We’ve been talking about time all month. The focus has been on creatingmore of it for what is uniquely important to each of us. There seems to always be enough time for what is truly important in our lives. A way to find time is to recognize what those important things are. Stop should-ing/hoping/wishing for the time and actually make the it…once a week, once a month, or a couple of times a year…whatever can work.

One of the easiest ways to create time in your life is to save yourself from the time-wasters of the world. What are those time-wasters? They’re different for everyone.

Maybe your time-waster is searching for your keys every time you put them down (that used to be Julie’s time-waster – she found a bunch of time by deciding to always put her keys in her left hand jacket pocket.) Maybe it’s washing dishes after the food has dried, rather than washing them right away, when the food is still easily removed.

Today, we’re asking:

When do you make time for your family? 

We have a tool to help you do just that.

A huge parenting time-waster is having the same argument repeatedly, or stewing over the tiny issues that just won’t go away. Not only do these two activities eat into a family’s time, they eat into our life-blood. It can feel exhausting to walk, yet again, into an argument that we did yesterday and will do again tomorrow -homework, teeth-brushing, putting shoes away, bedtimes. It feels so disheartening to constantly repeat oneself and know you are being disrespected and ignored.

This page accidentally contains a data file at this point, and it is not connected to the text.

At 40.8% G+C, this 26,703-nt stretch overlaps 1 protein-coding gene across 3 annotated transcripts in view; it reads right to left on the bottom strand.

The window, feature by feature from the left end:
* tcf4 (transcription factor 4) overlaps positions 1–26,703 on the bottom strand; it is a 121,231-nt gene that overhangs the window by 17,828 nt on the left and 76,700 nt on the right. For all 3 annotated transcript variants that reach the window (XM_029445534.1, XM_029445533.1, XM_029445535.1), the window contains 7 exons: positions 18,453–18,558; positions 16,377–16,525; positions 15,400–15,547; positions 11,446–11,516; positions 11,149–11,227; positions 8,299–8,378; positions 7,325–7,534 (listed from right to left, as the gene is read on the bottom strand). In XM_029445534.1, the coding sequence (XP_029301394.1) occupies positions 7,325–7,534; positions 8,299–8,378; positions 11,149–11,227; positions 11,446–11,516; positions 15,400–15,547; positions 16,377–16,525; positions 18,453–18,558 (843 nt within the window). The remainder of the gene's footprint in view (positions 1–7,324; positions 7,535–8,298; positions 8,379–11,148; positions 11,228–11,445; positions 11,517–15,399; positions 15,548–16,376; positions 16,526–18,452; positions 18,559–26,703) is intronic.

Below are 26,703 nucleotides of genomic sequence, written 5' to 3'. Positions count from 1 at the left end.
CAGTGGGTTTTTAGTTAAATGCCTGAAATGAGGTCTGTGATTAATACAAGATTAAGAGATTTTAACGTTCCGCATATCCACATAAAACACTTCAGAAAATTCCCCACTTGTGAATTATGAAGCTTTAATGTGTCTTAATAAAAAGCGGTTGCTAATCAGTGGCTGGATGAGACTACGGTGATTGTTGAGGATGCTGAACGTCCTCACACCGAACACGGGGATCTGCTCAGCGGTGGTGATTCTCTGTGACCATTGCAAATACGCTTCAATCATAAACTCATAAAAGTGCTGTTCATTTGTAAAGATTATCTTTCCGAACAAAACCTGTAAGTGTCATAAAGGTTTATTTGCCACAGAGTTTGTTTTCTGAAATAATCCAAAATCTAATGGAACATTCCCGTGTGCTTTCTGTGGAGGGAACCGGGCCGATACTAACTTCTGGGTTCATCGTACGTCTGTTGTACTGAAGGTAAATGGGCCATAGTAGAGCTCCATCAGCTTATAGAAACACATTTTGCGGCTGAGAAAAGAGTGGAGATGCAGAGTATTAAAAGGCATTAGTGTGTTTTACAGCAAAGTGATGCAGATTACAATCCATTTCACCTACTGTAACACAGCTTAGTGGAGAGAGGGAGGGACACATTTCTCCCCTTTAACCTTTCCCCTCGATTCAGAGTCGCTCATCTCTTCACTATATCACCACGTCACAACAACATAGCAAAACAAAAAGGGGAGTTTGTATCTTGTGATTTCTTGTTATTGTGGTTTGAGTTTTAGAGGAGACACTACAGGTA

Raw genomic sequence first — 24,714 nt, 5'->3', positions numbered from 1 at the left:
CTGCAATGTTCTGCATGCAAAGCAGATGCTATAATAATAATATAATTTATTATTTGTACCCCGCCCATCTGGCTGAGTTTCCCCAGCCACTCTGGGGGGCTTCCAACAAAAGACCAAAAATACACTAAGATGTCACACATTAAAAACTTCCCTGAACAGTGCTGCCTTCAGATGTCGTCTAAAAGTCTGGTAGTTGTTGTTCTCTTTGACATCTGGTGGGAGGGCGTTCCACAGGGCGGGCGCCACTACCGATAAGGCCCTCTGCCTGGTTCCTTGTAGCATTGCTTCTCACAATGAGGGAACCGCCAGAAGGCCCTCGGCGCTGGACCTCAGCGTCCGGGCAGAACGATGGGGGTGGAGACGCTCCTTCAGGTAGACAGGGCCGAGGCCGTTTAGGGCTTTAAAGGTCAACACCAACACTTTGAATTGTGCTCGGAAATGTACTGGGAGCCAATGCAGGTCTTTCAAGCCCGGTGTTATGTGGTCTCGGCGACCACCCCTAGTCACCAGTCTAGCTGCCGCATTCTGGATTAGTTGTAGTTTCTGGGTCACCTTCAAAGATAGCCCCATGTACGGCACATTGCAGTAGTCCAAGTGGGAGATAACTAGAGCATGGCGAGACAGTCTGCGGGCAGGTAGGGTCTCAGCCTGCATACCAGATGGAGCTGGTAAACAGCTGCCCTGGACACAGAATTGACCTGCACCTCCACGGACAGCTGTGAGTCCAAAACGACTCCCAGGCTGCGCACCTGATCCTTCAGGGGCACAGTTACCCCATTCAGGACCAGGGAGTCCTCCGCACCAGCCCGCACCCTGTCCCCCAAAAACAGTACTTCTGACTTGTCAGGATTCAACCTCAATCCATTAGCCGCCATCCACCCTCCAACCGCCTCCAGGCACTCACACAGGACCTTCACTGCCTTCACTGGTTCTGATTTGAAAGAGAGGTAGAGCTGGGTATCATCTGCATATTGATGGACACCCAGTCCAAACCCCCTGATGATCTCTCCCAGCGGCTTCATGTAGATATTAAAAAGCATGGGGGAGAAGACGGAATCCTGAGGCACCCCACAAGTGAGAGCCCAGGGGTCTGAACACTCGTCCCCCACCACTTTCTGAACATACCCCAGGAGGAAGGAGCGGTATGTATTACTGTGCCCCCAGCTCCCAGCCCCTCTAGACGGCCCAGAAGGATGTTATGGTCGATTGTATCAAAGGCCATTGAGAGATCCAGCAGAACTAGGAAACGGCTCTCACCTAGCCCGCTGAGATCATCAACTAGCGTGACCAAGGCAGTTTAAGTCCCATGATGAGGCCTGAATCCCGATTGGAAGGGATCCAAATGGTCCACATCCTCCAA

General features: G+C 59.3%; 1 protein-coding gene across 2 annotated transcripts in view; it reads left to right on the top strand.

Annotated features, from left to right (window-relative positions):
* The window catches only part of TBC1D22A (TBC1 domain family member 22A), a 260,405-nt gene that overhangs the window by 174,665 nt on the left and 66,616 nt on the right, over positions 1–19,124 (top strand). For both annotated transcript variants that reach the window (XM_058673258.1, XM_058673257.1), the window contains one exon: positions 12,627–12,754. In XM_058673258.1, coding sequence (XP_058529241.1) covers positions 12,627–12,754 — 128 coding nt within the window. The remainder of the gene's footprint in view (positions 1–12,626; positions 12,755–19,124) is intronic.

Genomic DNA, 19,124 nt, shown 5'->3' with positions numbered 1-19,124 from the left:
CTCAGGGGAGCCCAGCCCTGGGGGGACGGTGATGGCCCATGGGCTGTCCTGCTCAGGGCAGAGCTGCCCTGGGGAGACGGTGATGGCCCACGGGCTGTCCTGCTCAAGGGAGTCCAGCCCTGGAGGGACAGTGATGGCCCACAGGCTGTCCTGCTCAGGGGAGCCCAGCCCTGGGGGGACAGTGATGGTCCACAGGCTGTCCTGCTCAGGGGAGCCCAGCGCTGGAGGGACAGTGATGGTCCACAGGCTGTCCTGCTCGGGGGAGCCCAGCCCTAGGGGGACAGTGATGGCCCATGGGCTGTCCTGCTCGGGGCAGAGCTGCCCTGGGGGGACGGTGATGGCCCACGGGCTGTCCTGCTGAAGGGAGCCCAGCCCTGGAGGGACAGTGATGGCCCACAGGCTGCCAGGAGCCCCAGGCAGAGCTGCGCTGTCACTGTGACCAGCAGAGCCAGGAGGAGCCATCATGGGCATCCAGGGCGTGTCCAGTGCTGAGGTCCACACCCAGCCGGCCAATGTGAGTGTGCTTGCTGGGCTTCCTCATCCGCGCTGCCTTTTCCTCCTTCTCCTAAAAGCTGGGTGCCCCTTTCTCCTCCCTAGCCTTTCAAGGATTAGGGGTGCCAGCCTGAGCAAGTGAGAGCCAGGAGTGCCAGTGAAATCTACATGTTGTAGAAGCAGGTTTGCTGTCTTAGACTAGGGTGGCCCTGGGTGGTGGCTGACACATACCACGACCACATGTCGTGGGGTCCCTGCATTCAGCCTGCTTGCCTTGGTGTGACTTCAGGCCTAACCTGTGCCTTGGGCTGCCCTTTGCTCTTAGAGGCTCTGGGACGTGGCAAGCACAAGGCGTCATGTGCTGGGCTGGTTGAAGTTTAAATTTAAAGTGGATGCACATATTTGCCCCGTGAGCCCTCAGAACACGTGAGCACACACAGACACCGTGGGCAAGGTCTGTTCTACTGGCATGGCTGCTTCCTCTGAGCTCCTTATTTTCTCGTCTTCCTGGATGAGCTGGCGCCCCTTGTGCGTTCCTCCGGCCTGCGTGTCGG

One of the easiest ways to fix that nagging parenting itch, or stop the recurring argument, is the family meeting. This is not rocket-science. It is a simple tool that works.

Family meetings save us from the impossible task of problem-solving in the heat of the moment. They are a way to work together to solve problems when emotions are no longer running the show. The consistency of the family meeting means there is suddenly time to solve those nagging itches and to change the scripts for the recurring arguments.

We believe that there is more than one right way to parent … and we believe there is more than one right way to have a family meeting. Find the way that works for your family: whether it is a regular Sunday afternoon discussion, a daily dinner table check-in, or a systematic travel-time interaction.

Some key tools:

– Find a time that will actually work – if it doesn’t work you won’t stick with it
– Keep the format consistent 
– Let others contribute to the agenda (Gail keeps a piece of paper in her car and one taped to the inside of the kitchen cupboard – when there is a family issue, it goes on the paper and her family knows that it will be handled at the next family meeting – it is off her mind and on the paper.)
– Believe in your kids abilities to solve the problems – kids are creative and capable.

Lao Tzu wrote, in the Tao Te Ching (2500 years ago),

 “Act before things exist;
manage them before there is disorder…
The small is easily scattered.”

Family meetings allow us to do exactly this. When we have a regularly planned time and system for discussing problems when they first appear, we manage them before they become big family challenges. The energy and stress of arguing and feeling disrespected becomes available for other things. We are creating time for our family.

This week: What will your family meeting look like? Find some time to make it happen. Use our attachment for problem-solving ideas. Or just ask four simple questions of the family:

1. What worked well in our family this week?

2. What didn’t work well in our family this week?

3. What do we need to change?

4. How do we change it?


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